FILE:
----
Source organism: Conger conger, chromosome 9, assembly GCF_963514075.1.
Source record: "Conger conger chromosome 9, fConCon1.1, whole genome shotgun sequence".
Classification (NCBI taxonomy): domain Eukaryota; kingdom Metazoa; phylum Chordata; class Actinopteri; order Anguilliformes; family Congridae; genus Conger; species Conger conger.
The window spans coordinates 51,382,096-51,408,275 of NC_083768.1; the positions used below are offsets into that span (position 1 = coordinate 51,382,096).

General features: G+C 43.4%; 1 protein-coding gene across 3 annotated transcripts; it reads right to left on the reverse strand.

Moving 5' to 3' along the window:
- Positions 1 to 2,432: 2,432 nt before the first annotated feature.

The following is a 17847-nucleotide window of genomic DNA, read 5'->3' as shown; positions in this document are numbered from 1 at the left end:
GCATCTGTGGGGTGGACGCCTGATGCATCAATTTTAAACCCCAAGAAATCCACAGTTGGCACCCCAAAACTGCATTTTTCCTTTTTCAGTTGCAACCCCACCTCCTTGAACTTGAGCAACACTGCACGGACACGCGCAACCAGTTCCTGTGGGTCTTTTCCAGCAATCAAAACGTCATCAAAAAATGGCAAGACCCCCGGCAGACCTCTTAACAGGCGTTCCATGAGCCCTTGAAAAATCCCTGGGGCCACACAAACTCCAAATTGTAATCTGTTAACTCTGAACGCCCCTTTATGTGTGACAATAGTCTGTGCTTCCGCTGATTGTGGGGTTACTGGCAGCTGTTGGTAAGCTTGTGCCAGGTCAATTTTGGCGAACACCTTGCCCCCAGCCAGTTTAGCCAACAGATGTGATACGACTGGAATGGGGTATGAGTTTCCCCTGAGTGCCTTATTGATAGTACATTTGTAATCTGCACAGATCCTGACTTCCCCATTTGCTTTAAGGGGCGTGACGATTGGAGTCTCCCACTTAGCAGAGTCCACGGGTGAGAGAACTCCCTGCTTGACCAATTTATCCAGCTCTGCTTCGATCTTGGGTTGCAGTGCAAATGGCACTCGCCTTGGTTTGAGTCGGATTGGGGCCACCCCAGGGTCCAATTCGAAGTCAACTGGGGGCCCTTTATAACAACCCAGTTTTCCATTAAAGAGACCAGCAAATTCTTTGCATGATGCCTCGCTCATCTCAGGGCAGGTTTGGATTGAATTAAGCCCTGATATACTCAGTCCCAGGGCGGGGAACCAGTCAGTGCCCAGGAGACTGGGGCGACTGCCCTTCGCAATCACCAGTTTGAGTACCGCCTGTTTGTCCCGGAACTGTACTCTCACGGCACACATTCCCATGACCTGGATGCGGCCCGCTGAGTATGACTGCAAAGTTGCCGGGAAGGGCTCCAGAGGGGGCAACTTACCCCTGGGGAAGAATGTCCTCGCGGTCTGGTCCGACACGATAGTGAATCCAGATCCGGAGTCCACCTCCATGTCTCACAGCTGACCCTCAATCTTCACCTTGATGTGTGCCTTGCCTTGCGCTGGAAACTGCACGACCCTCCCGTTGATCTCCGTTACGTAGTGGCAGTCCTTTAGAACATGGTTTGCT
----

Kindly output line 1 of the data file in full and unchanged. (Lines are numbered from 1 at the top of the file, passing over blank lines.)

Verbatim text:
Source organism: Conger conger, chromosome 9, assembly GCF_963514075.1.